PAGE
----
When potential readers look at your book on Amazon, does the blurb have impact?
Or do they ignore it because it looks boring?
If so, this is the blog for you — how to fill out that description box on KDP to give your blurb visual impact.
Your Blurb Text
This guide is not about how to write your blurb text. You’re a writer. It’s what you do, isn’t it?
“True,” you reply, grimacing, “but I write novels, not 80-word blurbs. Blurb-writing is hell on wheels.” Most writers would sympathise, so here’s a link to an excellent blog about writing back cover blurb by K J Charles who is both an accomplished writer and a professional editor.
For this blog, I’m concentrating on how to give your wonderful blurb visual impact.
Among other advice in the K J Charles blog is: “keep it short”. When potential buyers see your book on Amazon, they normally see only the start of your blurb. Unless your opening lines have visual impact, readers may not click to read the rest. And if they don’t read your blurb, they probably won’t buy your book, either.
Catching the reader’s eye matters
Adding Visual Impact with HTML Codes : A Worked Example
For a How To guide like this, we need a real-life example.
I’m going to put my head on the block with the blurb for my recently-published novella, His Silken Seduction. The blurb proper is 72 words long. I added another 17 words to warn readers that a shorter edition had been published before. Total: 89 words. Not too bad for length.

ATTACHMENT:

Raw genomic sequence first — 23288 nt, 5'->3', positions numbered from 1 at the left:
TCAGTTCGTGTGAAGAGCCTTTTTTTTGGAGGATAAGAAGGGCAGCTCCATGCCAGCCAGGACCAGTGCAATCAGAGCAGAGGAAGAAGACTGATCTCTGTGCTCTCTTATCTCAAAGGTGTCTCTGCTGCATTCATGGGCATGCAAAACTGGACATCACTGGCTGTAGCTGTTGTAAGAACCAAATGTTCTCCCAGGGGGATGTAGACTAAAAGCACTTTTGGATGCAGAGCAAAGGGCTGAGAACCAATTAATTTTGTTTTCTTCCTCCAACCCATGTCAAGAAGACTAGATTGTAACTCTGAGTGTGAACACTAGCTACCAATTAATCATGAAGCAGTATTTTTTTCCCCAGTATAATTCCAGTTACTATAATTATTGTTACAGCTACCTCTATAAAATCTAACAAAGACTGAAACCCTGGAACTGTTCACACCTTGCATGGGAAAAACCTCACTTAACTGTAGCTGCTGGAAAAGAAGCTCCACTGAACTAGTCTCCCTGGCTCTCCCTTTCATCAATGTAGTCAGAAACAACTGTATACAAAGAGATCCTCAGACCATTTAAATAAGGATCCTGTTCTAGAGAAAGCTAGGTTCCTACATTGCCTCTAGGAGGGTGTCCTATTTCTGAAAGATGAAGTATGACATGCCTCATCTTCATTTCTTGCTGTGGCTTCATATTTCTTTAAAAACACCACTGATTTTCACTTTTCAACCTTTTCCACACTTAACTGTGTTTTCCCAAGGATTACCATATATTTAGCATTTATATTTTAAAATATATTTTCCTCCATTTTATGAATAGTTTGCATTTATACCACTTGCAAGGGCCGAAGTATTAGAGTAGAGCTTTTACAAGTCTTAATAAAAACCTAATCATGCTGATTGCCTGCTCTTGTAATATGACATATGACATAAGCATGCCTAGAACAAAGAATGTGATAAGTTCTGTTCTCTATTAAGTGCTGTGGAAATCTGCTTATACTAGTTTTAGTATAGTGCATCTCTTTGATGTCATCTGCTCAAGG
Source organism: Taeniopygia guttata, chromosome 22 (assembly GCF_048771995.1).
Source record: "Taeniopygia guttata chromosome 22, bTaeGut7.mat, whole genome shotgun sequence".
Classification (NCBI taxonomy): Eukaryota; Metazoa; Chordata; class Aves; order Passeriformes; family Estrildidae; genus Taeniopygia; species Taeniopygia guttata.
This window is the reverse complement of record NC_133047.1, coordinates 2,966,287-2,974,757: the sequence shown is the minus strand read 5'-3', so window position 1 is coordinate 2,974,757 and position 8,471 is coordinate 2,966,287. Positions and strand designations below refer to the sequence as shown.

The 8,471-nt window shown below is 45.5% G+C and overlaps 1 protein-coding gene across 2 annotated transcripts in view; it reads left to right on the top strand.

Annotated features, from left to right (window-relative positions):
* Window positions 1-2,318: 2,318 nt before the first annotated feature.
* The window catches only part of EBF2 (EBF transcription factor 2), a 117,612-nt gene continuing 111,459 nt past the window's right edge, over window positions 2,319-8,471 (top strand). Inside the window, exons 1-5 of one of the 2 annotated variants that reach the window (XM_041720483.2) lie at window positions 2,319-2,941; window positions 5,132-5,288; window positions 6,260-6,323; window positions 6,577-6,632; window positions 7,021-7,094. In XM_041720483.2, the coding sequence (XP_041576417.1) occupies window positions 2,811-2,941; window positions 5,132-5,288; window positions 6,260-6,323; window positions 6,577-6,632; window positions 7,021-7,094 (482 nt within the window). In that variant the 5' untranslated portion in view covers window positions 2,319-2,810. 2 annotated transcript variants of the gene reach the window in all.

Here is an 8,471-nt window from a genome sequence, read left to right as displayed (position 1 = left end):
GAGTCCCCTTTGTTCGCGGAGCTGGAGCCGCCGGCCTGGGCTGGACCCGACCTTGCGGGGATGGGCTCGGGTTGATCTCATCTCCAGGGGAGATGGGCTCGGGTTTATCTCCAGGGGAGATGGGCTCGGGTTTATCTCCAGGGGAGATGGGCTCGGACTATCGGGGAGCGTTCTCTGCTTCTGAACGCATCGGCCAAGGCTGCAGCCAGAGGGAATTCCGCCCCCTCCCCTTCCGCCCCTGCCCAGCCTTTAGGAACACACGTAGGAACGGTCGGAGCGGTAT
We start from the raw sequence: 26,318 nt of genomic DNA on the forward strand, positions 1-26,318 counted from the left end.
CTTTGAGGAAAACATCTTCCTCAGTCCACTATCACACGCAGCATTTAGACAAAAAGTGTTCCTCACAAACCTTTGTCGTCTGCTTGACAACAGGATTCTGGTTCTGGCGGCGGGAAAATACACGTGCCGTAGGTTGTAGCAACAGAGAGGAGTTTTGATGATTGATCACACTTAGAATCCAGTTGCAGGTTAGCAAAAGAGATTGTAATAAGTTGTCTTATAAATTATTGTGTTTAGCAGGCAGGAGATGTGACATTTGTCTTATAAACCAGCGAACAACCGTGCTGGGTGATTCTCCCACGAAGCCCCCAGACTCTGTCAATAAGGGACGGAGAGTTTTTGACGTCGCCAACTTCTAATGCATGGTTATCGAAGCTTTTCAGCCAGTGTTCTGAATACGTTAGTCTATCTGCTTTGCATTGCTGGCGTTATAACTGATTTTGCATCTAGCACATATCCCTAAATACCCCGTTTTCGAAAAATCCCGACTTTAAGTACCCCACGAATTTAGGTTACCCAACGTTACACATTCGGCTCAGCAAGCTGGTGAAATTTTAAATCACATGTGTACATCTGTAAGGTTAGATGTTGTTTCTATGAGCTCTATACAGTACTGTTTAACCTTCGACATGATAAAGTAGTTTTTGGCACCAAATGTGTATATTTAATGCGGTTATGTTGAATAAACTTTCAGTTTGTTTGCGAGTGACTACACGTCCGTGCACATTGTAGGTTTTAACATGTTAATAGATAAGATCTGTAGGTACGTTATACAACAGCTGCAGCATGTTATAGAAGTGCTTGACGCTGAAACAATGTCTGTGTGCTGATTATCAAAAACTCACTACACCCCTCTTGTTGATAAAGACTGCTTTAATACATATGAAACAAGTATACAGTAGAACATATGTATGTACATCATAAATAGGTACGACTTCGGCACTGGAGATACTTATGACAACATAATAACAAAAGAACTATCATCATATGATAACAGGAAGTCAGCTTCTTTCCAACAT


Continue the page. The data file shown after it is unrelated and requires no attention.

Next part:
Most self-published authors simply put some of their blurb text into ALL CAPS and add a few line breaks. Then they breathe a sigh of relief that the blurb is done and hope for the best.
It doesn’t have much visual impact and, frankly, it looks pretty amateurish. It’s a missed opportunity and it’s easy to do better.
No, I don’t do HTML coding, either.
So what did I do
and how did I do it?
I took the boxed text and put it into KDP with simple codes for header (<h3> </h3>) and italic (<em> </em>). I also added line breaks to get the layout I wanted. The box below shows you how I typed my text in. I could have used bold as well (<strong> </strong>) but I didn’t need to.
If you’re worried about how HTML codes work, then go to http://www.onlinehtmleditor.net
It’s very easy to use. Type your blurb text into the top window and then highlight and format it as you want it. The results will appear in the lower window. It doesn’t matter if you make mistakes. Just keep trying.
Once your blurb has the impact you want, copy the full HTML text from the top window into a word document, so you have it for reference and you know exactly what the codes are and where they go. Then go to KDP and fill in the description box with your text and HTML codes.
It will take a few hours for your blurb to go live. Check that it’s come out as you intended. If not, go back into KDP and change it. I had to have about 4 goes to get the final formatting above because I didn’t get the line breaks right, so there’s a degree of trial and error the first time you do this. (If you’d like a two-page note on what I did, including how to avoid my mistakes, email me via the contact page.)
I think it was worth the effort. And I hope this visual impact guide is useful. I also apologise to all those writers for whom all this stuff is old hat. (But they didn’t read this far, did they?)